Her mother has not had a particularly happy life and she discusses her mother’s story. Indeed, when talking about her childhood, it is often really talking about her mother. It was as though everything she did went wrong. And now her world has shrunk, husband and family died, children moved away, she has nothing in her life, a couple of basic rituals, a couple of neighbours, an occasional visit from her son and an occasional phone call from her daughter. It seems that I’ve spent my whole life longing for something, but I never knew exactly for what. It was all so hazy, she says.
Our narrator is not entirely happy. In Berlin, she finds no-one has time for anything and everybody, herself included, seems to spend a lot of time sleeping. She cannot find street addresses and is continually getting lost in this strange city.
She finds comfort with fellow former Yugoslavs as she does in her other books. Zoran from Belgrade and Goran from Skopje, now both living abroad, discuss things that they remember from Yugoslavia, not always positively, e.g. a railway line that led nowhere. However, a fellow Croatian writer tells her I am a dead writer.
Exile is generally the key to Ugrešić’s work and this book is certainly no exception. Most of the characters are or have been in exile, whether voluntary or less than voluntary. The narrator’s mother, as we have seen, is in exile from Bulgaria and the narrator herself is in exile, primarily in Berlin in this book, though we know the Netherlands features strongly in her other books. Exile, or at least the form of it I was living with increasing weariness, is an immeasurable state, and she does not mean that in a positive way. The effect in this and her other books are being lost in a foreign city (see her comments on getting lost in Berlin, above), a nostalgia for the old country which, all too often, is seen through rose-tinted spectacles, seeking out fellow exiles, both your compatriots but others as well, feeling a stranger when you do go home and, perhaps above all, a sense of losing something you cannot regain.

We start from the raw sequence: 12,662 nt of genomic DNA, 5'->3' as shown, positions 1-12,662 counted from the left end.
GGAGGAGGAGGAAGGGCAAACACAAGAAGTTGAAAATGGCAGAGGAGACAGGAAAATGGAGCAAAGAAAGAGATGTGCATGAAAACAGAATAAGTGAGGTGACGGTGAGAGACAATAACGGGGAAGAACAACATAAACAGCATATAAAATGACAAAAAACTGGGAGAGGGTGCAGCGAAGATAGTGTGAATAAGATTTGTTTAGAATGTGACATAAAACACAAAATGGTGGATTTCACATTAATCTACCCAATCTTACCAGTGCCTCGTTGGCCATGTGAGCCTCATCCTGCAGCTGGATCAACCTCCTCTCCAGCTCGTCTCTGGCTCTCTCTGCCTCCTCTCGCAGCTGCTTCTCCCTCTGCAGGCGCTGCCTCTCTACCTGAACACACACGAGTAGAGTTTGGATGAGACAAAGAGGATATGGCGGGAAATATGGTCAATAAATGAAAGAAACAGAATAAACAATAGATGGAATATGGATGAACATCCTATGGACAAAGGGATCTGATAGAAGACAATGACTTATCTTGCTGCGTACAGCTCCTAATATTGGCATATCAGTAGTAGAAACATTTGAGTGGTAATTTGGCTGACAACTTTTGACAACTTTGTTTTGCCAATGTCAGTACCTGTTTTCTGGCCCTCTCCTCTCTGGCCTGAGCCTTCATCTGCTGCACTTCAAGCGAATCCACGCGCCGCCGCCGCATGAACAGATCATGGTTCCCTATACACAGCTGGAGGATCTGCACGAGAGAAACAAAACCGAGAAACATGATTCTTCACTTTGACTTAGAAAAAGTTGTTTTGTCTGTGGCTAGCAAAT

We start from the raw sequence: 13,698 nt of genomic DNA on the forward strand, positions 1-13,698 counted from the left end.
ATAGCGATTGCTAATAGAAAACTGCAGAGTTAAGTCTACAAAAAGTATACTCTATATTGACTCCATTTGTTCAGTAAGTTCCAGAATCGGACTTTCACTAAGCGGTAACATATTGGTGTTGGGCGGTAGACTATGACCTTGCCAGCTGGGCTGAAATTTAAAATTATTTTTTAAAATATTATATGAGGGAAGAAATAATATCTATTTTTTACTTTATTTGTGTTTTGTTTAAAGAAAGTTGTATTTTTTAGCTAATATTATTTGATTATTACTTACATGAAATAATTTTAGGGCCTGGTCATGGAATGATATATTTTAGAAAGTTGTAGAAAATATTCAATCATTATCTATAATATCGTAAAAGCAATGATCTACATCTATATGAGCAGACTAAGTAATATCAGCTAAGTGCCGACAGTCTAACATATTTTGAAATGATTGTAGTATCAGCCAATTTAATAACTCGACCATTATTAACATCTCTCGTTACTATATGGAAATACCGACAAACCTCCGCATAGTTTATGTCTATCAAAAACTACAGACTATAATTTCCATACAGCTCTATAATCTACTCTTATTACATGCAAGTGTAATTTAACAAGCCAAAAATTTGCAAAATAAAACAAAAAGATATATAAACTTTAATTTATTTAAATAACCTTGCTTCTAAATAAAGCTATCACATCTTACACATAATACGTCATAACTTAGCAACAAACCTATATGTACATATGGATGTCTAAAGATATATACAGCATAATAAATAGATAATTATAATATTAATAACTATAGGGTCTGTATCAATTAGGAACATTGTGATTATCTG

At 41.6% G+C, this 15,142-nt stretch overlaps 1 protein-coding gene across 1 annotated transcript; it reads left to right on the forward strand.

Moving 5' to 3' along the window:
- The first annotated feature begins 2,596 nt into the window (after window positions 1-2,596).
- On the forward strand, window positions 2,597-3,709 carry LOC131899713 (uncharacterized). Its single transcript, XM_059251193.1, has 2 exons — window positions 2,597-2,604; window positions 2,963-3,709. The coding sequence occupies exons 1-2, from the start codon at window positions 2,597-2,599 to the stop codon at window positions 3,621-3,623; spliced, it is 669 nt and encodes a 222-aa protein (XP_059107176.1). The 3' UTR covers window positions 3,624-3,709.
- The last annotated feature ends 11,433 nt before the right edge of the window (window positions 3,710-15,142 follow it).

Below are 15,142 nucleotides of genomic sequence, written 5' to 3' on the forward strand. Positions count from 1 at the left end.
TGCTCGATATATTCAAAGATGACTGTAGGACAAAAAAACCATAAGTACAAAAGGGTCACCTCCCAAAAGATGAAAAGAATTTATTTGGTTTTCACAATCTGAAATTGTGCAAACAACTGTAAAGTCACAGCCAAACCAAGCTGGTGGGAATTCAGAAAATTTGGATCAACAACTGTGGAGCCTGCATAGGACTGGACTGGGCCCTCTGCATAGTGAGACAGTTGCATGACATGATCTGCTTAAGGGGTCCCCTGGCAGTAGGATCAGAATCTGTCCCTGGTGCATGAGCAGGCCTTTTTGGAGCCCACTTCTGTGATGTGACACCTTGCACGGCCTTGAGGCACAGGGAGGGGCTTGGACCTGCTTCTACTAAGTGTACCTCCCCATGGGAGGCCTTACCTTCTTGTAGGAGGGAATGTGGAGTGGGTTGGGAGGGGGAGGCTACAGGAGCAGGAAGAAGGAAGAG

I had lost my homeland. I had not yet got used to the loss, nor to the fact that my homeland was the same but different. In one year, I had lost my home, my friends, my job, the possibility of returning soon, but also the desire to return.
The issue of the break-up of Yugoslavia is not so much to the fore in this novel as it is in her other novels. In many cases, there are merely oblique references, such as nostalgia for the things of childhood or the comment immediately above. However, the idea is always hovering in the background. Some countries last as long as people, one character comments and that comment is very much indicative of the volatile nature of politics in Eastern Europe.
Art (in the broader sense) is very much key. One of the sections is entitled Was ist Kunst?, i.e. the German for What is art?. She asks various people the question and, not surprisingly, gets many varied answers. These include the very real Richard Wentworth, various friends and neighbours and the postman. We follow her literary interests and learn about obscure Russian writers such as Konstantin Vaginov who, like her, was trying to make sense of everyday reality, and Doyvber Levin who, like so many of his contemporaries, had been swallowed by darkness.
Above all, it is stories that keep this novel going. She tells numerous stories of friends and people she meets, of her mother and other family members, of chance encounters, of artists and fellow exiles, and, of course, of herself.
Ugrešić is such a fine writer that, as she says at the beginning, the connections will establish themselves. As mentioned above, her themes are clear and, even if the novel is, deliberately, somewhat bitty, life is bitty and exile, in particular is bitty.
First published in Dutch translation by Nijgh & van Ditmar in 1997
First English publication by New Directions/Phoenix in 1999
First Croatian publication by Samizdat B92 in 2001
Translated by Celia Hawkesworth